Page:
Reduced audiovisual integration in synesthesia


Our results shed new light on the definition of synesthesia as a ‘mingling of the senses’. Mingled are only the synesthetic parts of their experience but not the ‘normal’ parts of their sensory experience. Normal auditory-visual integration is even weaker. Thus, it would be equally appropriate to speak of synesthesia as a ‘separation of the senses’.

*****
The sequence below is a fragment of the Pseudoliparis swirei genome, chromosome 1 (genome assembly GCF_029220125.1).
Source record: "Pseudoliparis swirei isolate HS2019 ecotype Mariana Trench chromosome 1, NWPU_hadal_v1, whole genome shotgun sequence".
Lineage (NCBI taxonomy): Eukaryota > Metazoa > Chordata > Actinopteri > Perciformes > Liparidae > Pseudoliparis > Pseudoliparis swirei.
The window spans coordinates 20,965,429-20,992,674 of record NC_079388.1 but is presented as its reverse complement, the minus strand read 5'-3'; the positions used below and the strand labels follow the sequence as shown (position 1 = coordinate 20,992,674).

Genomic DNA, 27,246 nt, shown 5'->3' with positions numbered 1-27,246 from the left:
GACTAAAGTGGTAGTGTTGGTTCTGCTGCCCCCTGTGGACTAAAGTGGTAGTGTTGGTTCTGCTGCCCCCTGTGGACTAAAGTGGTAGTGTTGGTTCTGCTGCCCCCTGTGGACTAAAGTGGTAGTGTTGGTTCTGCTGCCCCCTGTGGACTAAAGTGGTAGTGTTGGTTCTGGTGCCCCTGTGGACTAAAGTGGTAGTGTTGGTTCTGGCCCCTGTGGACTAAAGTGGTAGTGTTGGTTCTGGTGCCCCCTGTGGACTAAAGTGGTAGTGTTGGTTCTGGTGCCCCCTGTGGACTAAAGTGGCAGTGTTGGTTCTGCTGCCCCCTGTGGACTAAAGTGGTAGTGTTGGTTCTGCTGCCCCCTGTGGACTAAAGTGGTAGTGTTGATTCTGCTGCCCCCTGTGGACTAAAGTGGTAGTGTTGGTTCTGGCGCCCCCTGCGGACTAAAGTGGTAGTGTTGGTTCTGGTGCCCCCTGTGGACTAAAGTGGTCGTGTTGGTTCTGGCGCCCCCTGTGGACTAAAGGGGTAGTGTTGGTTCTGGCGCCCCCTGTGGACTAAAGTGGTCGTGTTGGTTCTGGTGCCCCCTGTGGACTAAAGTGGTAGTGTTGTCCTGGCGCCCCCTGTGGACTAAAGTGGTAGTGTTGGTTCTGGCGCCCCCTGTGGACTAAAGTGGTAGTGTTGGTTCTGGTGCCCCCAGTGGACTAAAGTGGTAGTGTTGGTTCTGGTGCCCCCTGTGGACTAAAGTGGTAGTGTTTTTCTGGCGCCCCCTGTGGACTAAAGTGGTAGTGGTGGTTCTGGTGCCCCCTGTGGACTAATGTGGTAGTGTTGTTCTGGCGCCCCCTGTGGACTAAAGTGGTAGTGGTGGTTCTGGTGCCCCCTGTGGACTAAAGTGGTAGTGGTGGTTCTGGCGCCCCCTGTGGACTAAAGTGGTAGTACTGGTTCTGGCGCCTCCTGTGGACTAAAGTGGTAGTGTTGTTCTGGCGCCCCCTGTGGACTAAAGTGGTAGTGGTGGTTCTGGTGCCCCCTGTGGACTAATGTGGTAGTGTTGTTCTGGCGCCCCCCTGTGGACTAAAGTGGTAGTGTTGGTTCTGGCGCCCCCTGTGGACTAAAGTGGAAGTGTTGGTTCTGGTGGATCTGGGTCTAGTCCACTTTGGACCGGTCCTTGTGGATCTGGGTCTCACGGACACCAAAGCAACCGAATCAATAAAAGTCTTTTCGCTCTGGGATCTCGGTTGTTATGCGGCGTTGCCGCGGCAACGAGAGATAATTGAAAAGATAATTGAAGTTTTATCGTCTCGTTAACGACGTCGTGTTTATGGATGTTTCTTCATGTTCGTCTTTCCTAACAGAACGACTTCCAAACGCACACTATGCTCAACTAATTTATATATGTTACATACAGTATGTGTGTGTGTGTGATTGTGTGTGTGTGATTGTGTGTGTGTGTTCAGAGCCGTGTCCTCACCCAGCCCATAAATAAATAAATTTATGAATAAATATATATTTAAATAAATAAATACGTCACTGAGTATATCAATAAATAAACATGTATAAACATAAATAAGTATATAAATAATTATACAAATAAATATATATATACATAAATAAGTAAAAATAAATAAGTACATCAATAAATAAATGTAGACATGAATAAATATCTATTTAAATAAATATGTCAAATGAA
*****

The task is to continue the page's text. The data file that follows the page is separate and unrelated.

Recent research suggests synesthesia as a result of a hypersensitive multimodal binding mechanism. To address the question whether multimodal integration is altered in synesthetes in general, grapheme-colour and auditory-visual synesthetes were investigated using speech-related stimulation in two behavioural experiments. First, we used the McGurk illusion to test the strength and number of illusory perceptions in synesthesia. In a second step, we analysed the gain in speech perception coming from seen articulatory movements under acoustically noisy conditions. We used disyllabic nouns as stimulation and varied signal-to-noise ratio of the auditory stream presented concurrently to a matching video of the speaker. We hypothesized that if synesthesia is due to a general hyperbinding mechanism this group of subjects should be more susceptible to McGurk illusions and profit more from the visual information during audiovisual speech perception. The results indicate that there are differences between synesthetes and controls concerning multisensory integration – but in the opposite direction as hypothesized. Synesthetes showed a reduced number of illusions and had a reduced gain in comprehension by viewing matching articulatory movements in comparison to control subjects. Our results indicate that rather than having a hypersensitive binding mechanism, synesthetes show weaker integration of vision and audition.




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